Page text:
Waking up and seeing rashes on the mirror makes the person annoyed. Working or attending classes will be disrupted due that the affected person will be embarrassed to show his or her face to the public. Healing shingles might be the solution for this.
What is shingles?
The word “Shingles” is derived from the Latin word cingulum meaning “girdle”. It is the common name that is used to refer to a viral infection that is medically referred to as Herpes Zoster.
The term “Zoster” originates from the Greek word meaning “belt” because of the characteristic “belt-like” or “stripe like” rash that is caused by this disease.
What causes shingles?
This disease is caused by the reactivation of the Varicella Zoster Virus (VZV) which is primarily responsible for causing chicken pox in childhood. After the primary infection has subsided this virus remains latent for several years together in the dorsal root ganglia of the body only to get to get reactivated in individuals who are either immunocompromised or have recently experienced a stressful life event. It is more common after the age of 60.
How do I know If I have shingles?
- A person who has contracted this disease would initially experience only non-specific symptoms like low grade fever, headache and malaise followed by sensations of itching, “pins and needles “or tingling numbness. This is accompanied by a tingling, aching, stinging or throbbing nerve pain which may vary from mild to severe. This is the initial phase of the disease and would typically last anywhere between two to three days and three weeks.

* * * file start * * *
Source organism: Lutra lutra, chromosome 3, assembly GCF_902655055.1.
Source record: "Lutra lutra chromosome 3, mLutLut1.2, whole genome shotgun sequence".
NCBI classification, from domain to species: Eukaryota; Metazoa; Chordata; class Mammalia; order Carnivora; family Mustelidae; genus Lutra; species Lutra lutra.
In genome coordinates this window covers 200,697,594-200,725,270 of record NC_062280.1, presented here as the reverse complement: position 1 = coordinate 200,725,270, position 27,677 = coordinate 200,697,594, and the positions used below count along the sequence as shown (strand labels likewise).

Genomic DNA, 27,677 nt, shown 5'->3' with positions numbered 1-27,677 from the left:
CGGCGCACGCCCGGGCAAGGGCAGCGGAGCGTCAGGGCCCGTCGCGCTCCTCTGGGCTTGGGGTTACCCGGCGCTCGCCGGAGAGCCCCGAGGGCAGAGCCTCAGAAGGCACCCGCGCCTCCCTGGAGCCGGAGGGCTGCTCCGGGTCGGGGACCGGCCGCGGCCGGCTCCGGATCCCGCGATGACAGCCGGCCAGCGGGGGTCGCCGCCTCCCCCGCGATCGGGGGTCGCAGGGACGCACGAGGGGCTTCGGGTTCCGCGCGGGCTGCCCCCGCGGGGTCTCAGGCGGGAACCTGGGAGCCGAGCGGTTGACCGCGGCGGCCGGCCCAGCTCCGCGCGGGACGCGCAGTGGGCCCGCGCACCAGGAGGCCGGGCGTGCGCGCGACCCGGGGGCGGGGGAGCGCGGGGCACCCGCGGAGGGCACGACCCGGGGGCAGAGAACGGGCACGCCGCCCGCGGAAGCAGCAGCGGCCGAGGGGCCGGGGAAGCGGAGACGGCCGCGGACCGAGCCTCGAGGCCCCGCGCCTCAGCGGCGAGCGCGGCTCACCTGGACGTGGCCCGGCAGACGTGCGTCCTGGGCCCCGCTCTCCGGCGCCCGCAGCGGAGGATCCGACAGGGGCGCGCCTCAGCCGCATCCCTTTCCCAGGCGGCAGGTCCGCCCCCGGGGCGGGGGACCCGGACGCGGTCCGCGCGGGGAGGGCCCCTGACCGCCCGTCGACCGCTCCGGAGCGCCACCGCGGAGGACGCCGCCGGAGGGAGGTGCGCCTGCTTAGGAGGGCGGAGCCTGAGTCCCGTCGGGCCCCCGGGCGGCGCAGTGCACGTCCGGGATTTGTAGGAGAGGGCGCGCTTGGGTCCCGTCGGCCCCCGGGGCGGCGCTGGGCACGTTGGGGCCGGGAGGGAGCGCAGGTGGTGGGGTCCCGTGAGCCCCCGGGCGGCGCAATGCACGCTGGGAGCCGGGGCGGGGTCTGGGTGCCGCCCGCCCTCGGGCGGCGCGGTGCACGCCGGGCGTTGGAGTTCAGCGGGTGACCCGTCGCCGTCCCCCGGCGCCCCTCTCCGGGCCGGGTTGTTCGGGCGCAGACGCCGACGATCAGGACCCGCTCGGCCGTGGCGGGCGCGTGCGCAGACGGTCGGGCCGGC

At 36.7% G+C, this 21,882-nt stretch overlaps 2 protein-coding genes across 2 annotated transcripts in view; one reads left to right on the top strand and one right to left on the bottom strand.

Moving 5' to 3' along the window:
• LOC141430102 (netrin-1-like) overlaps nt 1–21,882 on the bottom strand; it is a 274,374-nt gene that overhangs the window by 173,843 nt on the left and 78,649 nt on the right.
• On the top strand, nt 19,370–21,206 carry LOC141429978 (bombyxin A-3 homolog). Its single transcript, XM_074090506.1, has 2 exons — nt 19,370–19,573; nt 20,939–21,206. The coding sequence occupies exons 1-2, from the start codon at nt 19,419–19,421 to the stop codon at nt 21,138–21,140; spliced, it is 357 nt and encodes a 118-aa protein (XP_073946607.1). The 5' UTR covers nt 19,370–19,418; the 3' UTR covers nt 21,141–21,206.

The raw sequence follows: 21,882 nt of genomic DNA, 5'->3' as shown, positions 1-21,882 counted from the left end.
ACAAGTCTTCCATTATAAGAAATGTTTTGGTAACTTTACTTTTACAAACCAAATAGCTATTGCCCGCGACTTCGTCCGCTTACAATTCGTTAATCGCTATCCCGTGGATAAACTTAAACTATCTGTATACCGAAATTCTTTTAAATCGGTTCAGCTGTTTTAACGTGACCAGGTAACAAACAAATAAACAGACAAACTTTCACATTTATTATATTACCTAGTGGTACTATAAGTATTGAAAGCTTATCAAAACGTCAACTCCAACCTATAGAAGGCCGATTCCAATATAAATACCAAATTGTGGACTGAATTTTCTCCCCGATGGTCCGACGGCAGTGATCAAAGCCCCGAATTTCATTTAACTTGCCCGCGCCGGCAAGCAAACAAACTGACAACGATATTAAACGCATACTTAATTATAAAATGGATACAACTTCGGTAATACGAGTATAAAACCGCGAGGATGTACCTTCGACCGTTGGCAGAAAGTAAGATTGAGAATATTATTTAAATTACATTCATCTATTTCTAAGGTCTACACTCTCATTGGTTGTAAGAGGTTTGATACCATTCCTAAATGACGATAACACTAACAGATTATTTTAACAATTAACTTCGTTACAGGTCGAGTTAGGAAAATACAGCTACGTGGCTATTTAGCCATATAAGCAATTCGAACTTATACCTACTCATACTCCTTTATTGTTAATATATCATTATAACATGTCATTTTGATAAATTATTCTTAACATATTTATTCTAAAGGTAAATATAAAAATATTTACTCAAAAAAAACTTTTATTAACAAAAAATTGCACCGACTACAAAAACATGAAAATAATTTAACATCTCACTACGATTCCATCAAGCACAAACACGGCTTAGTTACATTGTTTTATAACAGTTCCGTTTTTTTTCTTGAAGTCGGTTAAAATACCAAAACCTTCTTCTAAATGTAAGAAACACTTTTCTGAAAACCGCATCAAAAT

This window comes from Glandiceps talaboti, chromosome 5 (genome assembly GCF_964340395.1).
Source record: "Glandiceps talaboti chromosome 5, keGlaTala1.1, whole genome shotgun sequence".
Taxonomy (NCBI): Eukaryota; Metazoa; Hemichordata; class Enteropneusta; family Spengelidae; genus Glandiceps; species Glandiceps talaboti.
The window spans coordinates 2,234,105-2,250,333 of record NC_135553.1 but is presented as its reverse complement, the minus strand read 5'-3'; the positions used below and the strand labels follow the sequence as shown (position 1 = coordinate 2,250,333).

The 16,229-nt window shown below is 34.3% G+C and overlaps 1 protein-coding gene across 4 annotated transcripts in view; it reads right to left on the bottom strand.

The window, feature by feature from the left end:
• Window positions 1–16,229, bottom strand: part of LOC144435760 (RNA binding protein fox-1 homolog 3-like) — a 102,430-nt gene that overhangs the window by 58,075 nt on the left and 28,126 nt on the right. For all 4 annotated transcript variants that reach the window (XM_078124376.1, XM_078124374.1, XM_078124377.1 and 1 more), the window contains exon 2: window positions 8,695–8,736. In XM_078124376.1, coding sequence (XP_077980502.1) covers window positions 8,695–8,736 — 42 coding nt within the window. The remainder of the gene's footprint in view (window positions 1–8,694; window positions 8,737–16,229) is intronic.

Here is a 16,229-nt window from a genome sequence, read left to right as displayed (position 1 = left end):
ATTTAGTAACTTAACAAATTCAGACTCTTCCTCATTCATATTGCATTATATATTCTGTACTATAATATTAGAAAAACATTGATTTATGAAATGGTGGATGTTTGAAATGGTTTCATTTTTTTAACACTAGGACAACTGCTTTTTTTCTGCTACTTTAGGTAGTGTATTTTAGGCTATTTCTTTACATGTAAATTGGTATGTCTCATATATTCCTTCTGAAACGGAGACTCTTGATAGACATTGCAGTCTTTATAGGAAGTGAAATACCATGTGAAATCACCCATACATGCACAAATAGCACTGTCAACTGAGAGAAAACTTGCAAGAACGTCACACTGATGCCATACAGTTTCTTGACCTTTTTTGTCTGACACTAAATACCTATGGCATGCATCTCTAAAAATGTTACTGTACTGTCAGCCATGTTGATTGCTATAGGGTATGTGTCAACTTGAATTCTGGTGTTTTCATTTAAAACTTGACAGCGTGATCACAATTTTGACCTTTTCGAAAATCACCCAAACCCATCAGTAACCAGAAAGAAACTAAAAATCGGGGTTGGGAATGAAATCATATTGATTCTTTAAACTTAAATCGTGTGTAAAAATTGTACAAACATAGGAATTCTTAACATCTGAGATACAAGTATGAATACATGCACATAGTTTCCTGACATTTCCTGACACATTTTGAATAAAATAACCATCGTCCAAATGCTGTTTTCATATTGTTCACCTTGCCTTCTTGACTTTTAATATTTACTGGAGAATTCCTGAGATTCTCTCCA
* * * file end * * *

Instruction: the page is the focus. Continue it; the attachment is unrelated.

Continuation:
- Next there would be the appearance of a rash which initially gives the appearance of hives but gradually changes to give the characteristic belt-like or stripe like appearance. It is always confined to a single dermatome or one single side of the body and never crosses the midline to the other side. It is this peculiar feature of the disease which helps to aid in its diagnosis.
- The most common area of the body where you would expect to encounter such a rash would be on the torso or lower back but it can also occur on the face, eyes, mouth and tongue due to the involvement of the branches of the trigeminal nerve. When it occurs in the eyes it is referred to as Herpes Zoster Ophthalmicus.
- Finally vesicles appear on the skin which are blister like in appearance and are filled with a clear watery fluid. They continue to form for the next 3-5 days.
- These painful blisters eventually become filled with blood. Later they develop crusts which eventually fall off. The disease may last for as long as 7-10 days and it may take as long as 2-4 weeks for the skin to return to normal.
What Shingles remedies can I find at home?
While it is mandatory to see a physician in the event that you have contracted the disease, home remedies may often help to provide temporary relief. Some home remedies that may prove effective include:
- Using Cold packs or cold compresses to help relieve the pain
- Gently place a cold towel or pour ice water over the affected area. It can help to soothe the pain.
- The affected portion of the body should be washed with soap and water.
- Calamine lotion can help to alleviate any itching or discomfort.
- Get plenty of bedrest in order to hasten a speedy recovery from the illness.
- Ibuprofen helps reduce inflammation is therefore considered the drug of choice. Aspirin may be another useful option and is available at your local pharmacy. If you are allergic to aspirin or ibuprofen, ask your doctor to prescribe something for the pain.